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I finished Locked in the Cabinet earlier this month. It’s Robert Reich’s memoire of serving as Secretary of Labor during the first term of Bill Clinton’s presidency. He’s got a great sense of humor, especially for describing absurd situations. He’s also self aware, and perceptive.

As a scholar-turned-bureaucrat myself I especially appreciated his perspective on bureaucracy and how governments work.

I also enjoyed the book because I remember some of the events in it. I’d just turned 13 when Clinton was elected, so I remember debates about healthcare, the deficit, etc.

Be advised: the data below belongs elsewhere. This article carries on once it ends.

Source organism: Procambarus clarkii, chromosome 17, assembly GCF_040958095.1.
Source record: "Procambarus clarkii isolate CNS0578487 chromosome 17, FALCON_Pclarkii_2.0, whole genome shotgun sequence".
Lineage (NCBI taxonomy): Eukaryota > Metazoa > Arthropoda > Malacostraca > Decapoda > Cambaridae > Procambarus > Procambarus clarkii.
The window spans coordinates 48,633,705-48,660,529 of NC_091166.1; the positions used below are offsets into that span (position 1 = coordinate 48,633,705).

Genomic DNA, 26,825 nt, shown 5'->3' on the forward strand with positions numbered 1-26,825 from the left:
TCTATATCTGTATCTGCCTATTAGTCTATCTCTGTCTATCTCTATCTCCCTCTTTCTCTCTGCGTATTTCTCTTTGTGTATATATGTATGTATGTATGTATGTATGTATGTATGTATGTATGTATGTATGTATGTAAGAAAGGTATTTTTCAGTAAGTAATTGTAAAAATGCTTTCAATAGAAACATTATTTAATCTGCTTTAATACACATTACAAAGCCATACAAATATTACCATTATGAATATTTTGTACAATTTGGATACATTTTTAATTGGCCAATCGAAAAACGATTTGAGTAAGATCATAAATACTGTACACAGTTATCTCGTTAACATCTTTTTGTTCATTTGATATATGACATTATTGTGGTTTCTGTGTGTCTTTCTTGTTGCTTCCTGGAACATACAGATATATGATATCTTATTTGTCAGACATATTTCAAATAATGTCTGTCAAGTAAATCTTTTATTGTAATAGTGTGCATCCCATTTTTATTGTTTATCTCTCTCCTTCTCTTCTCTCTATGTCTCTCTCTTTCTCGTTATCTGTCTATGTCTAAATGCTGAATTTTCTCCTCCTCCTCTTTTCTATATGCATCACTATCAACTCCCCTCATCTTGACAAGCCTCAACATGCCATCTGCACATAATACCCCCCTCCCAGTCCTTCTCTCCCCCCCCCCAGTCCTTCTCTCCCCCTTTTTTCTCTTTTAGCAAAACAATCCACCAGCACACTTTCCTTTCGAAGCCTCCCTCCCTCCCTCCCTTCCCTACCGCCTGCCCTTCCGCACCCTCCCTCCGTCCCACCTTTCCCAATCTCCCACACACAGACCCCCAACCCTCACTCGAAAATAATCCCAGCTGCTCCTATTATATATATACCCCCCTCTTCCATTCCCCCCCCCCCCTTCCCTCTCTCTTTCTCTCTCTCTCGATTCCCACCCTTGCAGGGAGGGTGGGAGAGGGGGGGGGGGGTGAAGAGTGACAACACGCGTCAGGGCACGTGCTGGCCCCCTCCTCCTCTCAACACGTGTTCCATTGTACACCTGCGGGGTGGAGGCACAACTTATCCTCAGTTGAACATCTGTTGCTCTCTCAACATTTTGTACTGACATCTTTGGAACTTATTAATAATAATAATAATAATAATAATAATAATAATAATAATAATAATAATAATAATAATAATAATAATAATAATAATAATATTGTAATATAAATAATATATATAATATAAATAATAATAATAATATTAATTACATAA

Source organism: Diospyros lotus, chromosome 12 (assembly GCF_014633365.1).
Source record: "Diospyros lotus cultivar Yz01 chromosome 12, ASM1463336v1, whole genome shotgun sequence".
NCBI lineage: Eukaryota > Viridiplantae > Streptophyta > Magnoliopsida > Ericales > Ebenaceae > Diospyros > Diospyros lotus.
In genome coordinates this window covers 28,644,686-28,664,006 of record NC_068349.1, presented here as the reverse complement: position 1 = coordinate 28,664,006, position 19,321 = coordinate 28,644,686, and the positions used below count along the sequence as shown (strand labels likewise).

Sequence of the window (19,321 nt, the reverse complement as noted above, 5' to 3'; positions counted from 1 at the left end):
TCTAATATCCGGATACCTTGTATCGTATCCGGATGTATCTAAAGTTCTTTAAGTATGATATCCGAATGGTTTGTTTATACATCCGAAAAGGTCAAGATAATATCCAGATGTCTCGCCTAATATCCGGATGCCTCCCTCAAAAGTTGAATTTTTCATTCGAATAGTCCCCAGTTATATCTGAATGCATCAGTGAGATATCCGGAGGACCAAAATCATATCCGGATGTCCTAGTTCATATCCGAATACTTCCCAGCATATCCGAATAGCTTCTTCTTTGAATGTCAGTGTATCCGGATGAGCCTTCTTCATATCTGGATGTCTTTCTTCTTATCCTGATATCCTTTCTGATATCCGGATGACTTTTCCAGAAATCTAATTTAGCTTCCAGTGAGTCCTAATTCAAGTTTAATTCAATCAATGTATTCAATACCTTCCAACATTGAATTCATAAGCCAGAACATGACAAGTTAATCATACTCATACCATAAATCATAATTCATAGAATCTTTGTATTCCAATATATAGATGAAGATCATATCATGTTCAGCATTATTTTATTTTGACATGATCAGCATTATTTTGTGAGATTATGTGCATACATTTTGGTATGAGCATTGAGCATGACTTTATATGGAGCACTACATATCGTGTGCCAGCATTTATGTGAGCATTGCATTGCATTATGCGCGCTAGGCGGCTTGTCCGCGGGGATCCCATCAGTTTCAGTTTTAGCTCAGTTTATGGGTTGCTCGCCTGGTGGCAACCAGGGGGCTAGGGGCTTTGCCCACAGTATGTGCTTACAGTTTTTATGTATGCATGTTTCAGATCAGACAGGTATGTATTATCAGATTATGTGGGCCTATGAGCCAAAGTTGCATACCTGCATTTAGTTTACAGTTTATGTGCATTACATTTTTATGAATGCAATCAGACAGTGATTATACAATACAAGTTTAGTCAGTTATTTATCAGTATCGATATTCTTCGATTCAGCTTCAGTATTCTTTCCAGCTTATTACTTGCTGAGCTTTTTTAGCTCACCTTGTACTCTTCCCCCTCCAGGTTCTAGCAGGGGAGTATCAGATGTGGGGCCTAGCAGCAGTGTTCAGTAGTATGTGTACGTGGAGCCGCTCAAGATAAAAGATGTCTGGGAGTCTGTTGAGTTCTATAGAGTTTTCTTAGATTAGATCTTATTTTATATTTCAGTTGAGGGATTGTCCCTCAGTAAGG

In terms of narrative the portrayal of the Clintons is fascinating, especially with Hillary Clinton running for President.

Reich’s main goal was to invest in the U.S. workforce so it could compete in the new, high-tech globalized economy. He encounters particular exampled of places where this is happening, like a priest running a training program in Detroit and a mill making specialty lumber products in Shelton, Washington. Ultimately he doesn’t get the kind of nationwide effort he’s advocating, in large part because cutting the deficit takes priority.

It also made me realize how long ago the early 90’s seem.